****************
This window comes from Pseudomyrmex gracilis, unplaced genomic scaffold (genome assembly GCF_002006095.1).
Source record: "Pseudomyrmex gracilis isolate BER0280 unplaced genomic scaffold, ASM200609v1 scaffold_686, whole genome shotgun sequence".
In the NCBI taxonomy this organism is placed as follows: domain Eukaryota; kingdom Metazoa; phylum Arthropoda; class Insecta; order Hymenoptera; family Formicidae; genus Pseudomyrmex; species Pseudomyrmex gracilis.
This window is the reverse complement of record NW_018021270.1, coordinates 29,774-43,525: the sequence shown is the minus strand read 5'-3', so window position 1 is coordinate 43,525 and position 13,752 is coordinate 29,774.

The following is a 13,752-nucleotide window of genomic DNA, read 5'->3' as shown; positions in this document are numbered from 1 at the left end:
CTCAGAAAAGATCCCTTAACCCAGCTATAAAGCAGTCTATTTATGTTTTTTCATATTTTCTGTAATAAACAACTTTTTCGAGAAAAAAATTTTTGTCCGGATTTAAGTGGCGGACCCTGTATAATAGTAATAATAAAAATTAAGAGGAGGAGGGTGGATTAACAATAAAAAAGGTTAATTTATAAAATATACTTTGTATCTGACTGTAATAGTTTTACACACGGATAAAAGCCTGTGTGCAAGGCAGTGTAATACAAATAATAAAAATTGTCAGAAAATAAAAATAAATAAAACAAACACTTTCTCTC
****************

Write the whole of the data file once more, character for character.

This window comes from Pseudomyrmex gracilis, unplaced genomic scaffold (genome assembly GCF_002006095.1).
Source record: "Pseudomyrmex gracilis isolate BER0280 unplaced genomic scaffold, ASM200609v1 scaffold_686, whole genome shotgun sequence".
In the NCBI taxonomy this organism is placed as follows: domain Eukaryota; kingdom Metazoa; phylum Arthropoda; class Insecta; order Hymenoptera; family Formicidae; genus Pseudomyrmex; species Pseudomyrmex gracilis.
This window is the reverse complement of record NW_018021270.1, coordinates 29,774-43,525: the sequence shown is the minus strand read 5'-3', so window position 1 is coordinate 43,525 and position 13,752 is coordinate 29,774.

The following is a 13,752-nucleotide window of genomic DNA, read 5'->3' as shown; positions in this document are numbered from 1 at the left end:
CTCAGAAAAGATCCCTTAACCCAGCTATAAAGCAGTCTATTTATGTTTTTTCATATTTTCTGTAATAAACAACTTTTTCGAGAAAAAAATTTTTGTCCGGATTTAAGTGGCGGACCCTGTATAATAGTAATAATAAAAATTAAGAGGAGGAGGGTGGATTAACAATAAAAAAGGTTAATTTATAAAATATACTTTGTATCTGACTGTAATAGTTTTACACACGGATAAAAGCCTGTGTGCAAGGCAGTGTAATACAAATAATAAAAATTGTCAGAAAATAAAAATAAATAAAACAAACACTTTCTCTC